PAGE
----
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CD: MDT AmazonUK AmazonUS

Homage to Paderewski
Track-listing at end of review
Jonathan Plowright (piano)
with Aaron Shorr (piano) ¹
rec. January 2011, Potton Hall, Dunwich, Suffolk
HYPERION CDA67903 [75:32]

Experience Classicsonline

What Hyperion did for A Bach Book for Harriet Cohen [CDA67767] and in their Hommage à Chopin album [CDA67803] they have now done for the Homage to Paderewski album from publishers Boosey & Hawkes. The album of music was planned in 1941 to celebrate the fiftieth anniversary of the pianist’s first American concert tour in 1891. But Paderewski’s death in June meant that the project was put on hold and appeared the following year in memoriam. There were seventeen pieces in all in the book, though this disc contains twenty-two pieces from twenty-one composers (Ernest Schelling provides two); these other pieces were not written for the anthology, but were dedicated to Paderewski. For the record these are the works by Wieniawski, Zarzycki, Chaminade, Blumenfeld - and Schelling’s beautiful, impressionistic, and extensive Nocturne, though his Con tenerezza was included in the 1942 album.

The album proves both musically satisfying and emotively fascinating. The music veers from evocations of Polish dance rhythms to threnody with startling immediacy. There’s a stark compression to some of the compositions, and a more extensive exploration to others. Bartók’s Three Hungarian Folk-Tunes Sz66 open the book, Jonathan Plowright exploring the richly chorded splendour of the final Maestoso with great weight and balance. Arthur Benjamin’s deftly coloured Elegiac Mazurka is a brilliantly incisive piece – powerfully rhythmic in his best style – whilst the much less well-remembered Theodore Chanler’s Aftermath is a kind of song-without-words of great feeling.

In fact each piece is strongly characterised and differentiated; Felix Labunski’s memorial to his erstwhile mentor is a powerful Threnody, with its lovely, nostalgic aria-like central panel. Castelnuovo-Tedesco’s Hommage seems to celebrate in sound Paderewski’s vital, energetic personality, whilst Eugene Goossens has focused instead on a terse, even gaunt approach, based on Chopin’s Prelude in C minor, which is revealed explicitly at the end. One of the real ‘finds’ here is English-born but long-time American resident Richard Hammond, whose Dance nearly out-Bartóks Bartók and out-Prokofievs Prokofiev. Appropriately, Milhaud contributes a brief Chorale, Martinů a swirling Mazurka to conjure up Paderewski’s national dance, little-known Emerson Whithorne a solemn Hommage, and Vittorio Rieti a dazzling Allegro danzante.

Schelling had died by the time the album was produced – in fact he predeceased Paderewski by two years, which caused the Polish pianist much grief - and his piece, submitted by his widow, is a warm tribute. Rathaus’s Kujawiak is laid-back, whilst Weinberger’s Etude is noble, virtuosic and full of Polish songfulness – indeed he embeds a national song into the piece.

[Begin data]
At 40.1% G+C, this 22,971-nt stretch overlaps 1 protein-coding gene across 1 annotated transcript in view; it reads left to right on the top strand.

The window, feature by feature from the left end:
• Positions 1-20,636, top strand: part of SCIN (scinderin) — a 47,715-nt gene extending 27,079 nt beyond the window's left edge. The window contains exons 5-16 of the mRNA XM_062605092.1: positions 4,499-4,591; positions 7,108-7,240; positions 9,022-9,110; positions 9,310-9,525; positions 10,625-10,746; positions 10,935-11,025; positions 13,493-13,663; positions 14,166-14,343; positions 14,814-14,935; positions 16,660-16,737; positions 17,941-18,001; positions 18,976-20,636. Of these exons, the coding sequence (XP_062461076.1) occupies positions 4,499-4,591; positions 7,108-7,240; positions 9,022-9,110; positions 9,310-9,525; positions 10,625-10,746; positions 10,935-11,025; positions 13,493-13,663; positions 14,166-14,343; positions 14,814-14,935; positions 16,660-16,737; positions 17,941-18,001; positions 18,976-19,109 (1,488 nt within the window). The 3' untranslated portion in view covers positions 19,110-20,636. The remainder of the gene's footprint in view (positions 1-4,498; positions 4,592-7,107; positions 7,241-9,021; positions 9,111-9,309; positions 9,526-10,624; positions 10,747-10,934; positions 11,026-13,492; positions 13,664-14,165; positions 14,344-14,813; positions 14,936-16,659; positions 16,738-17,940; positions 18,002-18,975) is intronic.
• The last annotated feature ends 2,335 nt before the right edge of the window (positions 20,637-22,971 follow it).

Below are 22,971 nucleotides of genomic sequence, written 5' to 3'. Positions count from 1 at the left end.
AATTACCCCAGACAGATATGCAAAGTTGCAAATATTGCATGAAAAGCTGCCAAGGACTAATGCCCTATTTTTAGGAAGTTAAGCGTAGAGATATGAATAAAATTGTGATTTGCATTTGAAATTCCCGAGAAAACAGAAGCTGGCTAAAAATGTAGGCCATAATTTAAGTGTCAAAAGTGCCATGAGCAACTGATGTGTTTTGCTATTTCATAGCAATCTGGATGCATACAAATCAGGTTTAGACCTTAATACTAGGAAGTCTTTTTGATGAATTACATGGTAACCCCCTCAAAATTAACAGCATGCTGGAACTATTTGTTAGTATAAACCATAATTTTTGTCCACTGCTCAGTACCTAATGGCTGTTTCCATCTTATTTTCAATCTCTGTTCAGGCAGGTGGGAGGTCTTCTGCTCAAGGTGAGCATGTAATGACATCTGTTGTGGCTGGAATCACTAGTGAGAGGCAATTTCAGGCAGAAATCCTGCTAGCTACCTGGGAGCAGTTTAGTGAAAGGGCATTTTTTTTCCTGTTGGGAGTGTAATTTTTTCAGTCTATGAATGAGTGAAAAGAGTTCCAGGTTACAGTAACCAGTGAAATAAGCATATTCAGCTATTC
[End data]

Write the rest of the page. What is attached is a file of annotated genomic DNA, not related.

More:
Britten’s Mazurka elegiaca was written for two pianos and was thus unsuitable for the volume and had to be published separately. It’s played with drama by Plowright and Aaron Shorr. Chaminade’s Étude symphonique is Chopinesque in the extreme, Blumenfeld’s Kujawiak a glittering example of Golden Age panache, and Wieniawski’s Étude passionate and virtuosic.

This is no mere archival curiosity, no archaeological reclamation without true musical foundation. The Paderewski album contains great variety, power, rhythmic vitality and charm. It’s been brilliantly brought to life by Plowright who, I have always found, is a natural studio performer, one who can transcend the supposed limitations of such an undertaking to bring a richly communicative spirit to bear. Of his technical command, we hardly need comment; he’s terrific. The recorded sound is also first class - natural, warm, without flaw. An outstanding disc then.

Jonathan Woolf


Jószef WIENIAWSKI (1837 – 1912)
Étude Op. 44 No. 22 [2:50]
Ernest SCHELLING (1876 – 1939)
Nocturne (Ragusa) (1926) [6:57]
Béla BARTÓK (1881 – 1945)
Three Hungarian Folk-Tunes Sz66: Andante tranquillo, rubato [0:53] 4 Allegro non troppo, un poco rubato [1:02] 5 Maestoso [1:20]
Arthur BENJAMIN (1893 – 1960)
Elegiac Mazurka [2:51]
Theodore CHANLER (1902 – 1961)
Aftermath [1:03]
Felix LABUNSKI (1892 – 1979)
Threnody [3:27]
Mario CASTELNUOVO-TEDESCO (1895 – 1968)
Hommage à Paderewski [3:55]
Eugene GOOSSENS (1893 – 1962)
Homage [2:21]
Richard HAMMOND (1896 – 1980)
Dance [3:22]
Darius MILHAUD (1892 – 1974)
Choral [1:55]
Bohuslav MARTINů (1890 – 1959)
Mazurka H284 [1:51]
Joaquín NIN-CULMELL (1908 – 2004)
In Memoriam Paderewski [1:16]
Emerson WHITHORNE (1884 – 1958)
Hommage Op. 58 No. 2 [4:06]
Vittorio RIETI (1898 – 1994)
Allegro danzante [1:54]
Ernest SCHELLING (1876–1939)
Con tenerezza [3:41]
Karol RATHAUS (1895 – 1954)
Kujawiak [2:39]
Sigismond STOJOWSKI (1870 – 1946)
Cradle Song [2:28]
Jaromír WEINBERGER (1896 – 1967)
Étude in G major [4:11]
Benjamin BRITTEN (1913 – 1976)
Mazurka elegiaca Op. 23 No. 2 [8:21] ¹
Aleksander ZARZYCKI (1834 – 1895)
Chant du printemps Op. 34 No. 1 [3:10]
Cécile CHAMINADE (1857 – 1944)
Étude symphonique Op. 28 [5:54]
Felix BLUMENFELD (1863 – 1931)
Kujawiak – Obertas No. 2 from Suite polonaise No. 2, Op. 31 [3:12]




















































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